Hoeven and Air Force Secretary Outline Grand Forks Air Force Base Redesignation as Lead for All Global Hawk Operations
As Member of Defense Approps Committee, Senator Worked to Ensure Future of Global Hawk, Provide Funding to Upgrade Its Capabilities
GRAND FORKS, N.D. – Senator John Hoeven today joined Air Force Secretary Heather Wilson in marking the re-designation of the Grand Forks Air Force Base (GFAFB) as an Air Reconnaissance Wing, establishing the base as the lead in all Global Hawk operations. As governor, Hoeven worked to bring the RQ-4 Global Hawk mission to the GFAFB. Then, when the previous administration wanted to move away from the Global Hawk fleet in favor of the U-2 manned aircraft, Hoeven worked as a member of the Senate Defense Appropriations Committee to preserve the Global Hawk unmanned mission and provide strong funding to upgrade its capabilities.
Specifically, the senator secured legislation to:
- Prevent the Department of Defense from retiring the Global Hawk.
- Provide $100 million in Fiscal Year (FY) 2019 to procure an additional Global Hawk with the BACN payload, which serves as a communications relay for ground forces that might otherwise be unable to contact each other.
- Secured $8 million in funding in FY2018 todevelop a universal payload adapter for the Global Hawk Block 40. This will allow the aircraft to carry many different types of sensors and serve in a wide variety of missions.
Now, with today’s re-designation, Grand Forks has authority over the following fleet:
- Four Block 20 Global Hawks carrying the Battlefield Airborne Communications Node (BACN) assigned to Grand Forks.
- 18 Block 30 Global Hawks carrying a variety of sensor payloads assigned to Beale Air Force Base in California.
- 11 Block 40 Global Hawks carrying advanced radar to track moving ground targets assigned to Grand Forks.
“When the Grand Forks Air Force Base lost its previous mission, we moved quickly to begin establishing our state as a leader in unmanned aviation, which helped ensure the Global Hawk and other UAS missions were brought to the region,” Hoeven said. “However, our work wasn’t done, as the previous administration wanted to move away from the Global Hawk in favor of the U-2. We worked hard to make the case for the Global Hawk mission, and passed legislation through annual appropriations bills to invest in the Global Hawk and enhance its capabilities. These efforts, combined with the great work of our airmen in Grand Forks, ultimately led to the aircraft’s current position as the premier intelligence, surveillance and reconnaissance platform. Today’s re-designation cements Grand Forks as the leader in this ISR mission and further establishes this region as the nation’s proving ground for UAS.”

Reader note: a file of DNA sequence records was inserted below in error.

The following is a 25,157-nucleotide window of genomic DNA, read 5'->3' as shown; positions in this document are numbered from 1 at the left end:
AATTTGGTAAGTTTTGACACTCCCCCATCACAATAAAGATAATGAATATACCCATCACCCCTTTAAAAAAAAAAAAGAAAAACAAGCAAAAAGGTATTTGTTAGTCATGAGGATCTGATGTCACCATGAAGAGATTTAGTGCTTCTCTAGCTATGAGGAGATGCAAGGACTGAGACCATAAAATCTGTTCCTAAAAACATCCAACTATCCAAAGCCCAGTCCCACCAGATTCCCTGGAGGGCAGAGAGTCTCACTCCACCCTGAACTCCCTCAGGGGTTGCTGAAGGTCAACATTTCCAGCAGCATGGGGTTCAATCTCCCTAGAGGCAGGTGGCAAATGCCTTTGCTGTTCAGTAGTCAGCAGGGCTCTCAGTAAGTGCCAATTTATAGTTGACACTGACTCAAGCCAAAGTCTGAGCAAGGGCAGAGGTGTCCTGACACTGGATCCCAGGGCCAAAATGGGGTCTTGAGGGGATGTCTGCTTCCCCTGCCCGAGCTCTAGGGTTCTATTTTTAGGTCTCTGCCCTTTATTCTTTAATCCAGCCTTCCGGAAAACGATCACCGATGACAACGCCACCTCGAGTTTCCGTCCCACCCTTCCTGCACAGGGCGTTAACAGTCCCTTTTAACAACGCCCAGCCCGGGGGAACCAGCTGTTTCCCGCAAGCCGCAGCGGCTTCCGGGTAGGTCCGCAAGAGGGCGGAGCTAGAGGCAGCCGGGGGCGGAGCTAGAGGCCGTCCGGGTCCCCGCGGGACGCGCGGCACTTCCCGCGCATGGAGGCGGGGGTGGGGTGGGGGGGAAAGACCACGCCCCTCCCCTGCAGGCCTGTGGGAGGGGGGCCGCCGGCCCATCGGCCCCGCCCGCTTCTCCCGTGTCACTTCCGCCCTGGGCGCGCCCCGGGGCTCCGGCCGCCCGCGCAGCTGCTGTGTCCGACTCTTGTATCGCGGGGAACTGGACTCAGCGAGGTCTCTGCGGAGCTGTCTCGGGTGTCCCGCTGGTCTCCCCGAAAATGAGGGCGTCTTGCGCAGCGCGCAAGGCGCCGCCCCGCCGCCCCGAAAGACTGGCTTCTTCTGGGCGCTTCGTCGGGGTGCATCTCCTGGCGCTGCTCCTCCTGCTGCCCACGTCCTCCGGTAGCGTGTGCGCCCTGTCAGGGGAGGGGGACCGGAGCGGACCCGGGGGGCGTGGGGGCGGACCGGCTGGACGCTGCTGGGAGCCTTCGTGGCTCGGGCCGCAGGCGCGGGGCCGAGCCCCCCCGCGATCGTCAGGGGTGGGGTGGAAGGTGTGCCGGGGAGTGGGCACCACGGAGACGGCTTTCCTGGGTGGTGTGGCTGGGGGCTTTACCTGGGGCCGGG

Bringing the Global Hawk to Grand Forks
Following the 2005 Base Realignment and Closure (BRAC) round, Hoeven sought to kick start the unmanned aerial systems industry (UAS) in North Dakota and worked with the Air Force, National Guard Bureau and BRAC Commission to secure unmanned missions in Grand Forks and Fargo. His efforts to advance this priority include:
- Establishing the Center of Excellence for UAS Research, Education and Trainingat the University of North Dakota, the first collegiate program of its kind in the nation.
- Facilitating an enhanced use lease between Grand Forks County and the Air Force, leading to the creation of the Grand Sky UAS Research and Development Park.
- Hoeven secured Northrop Grumman, which manufactures the Global Hawk, as the park’s anchor tenant.
- Arranging a meeting between the Air Force and the Federal Aviation Administration tobegin efforts toward integrating UAS into the national airspace.
- This was the precursor to Hoeven’s legislation that established the nation’s six UAS test sites, including the North Plains UAS Test Site in Grand Forks.
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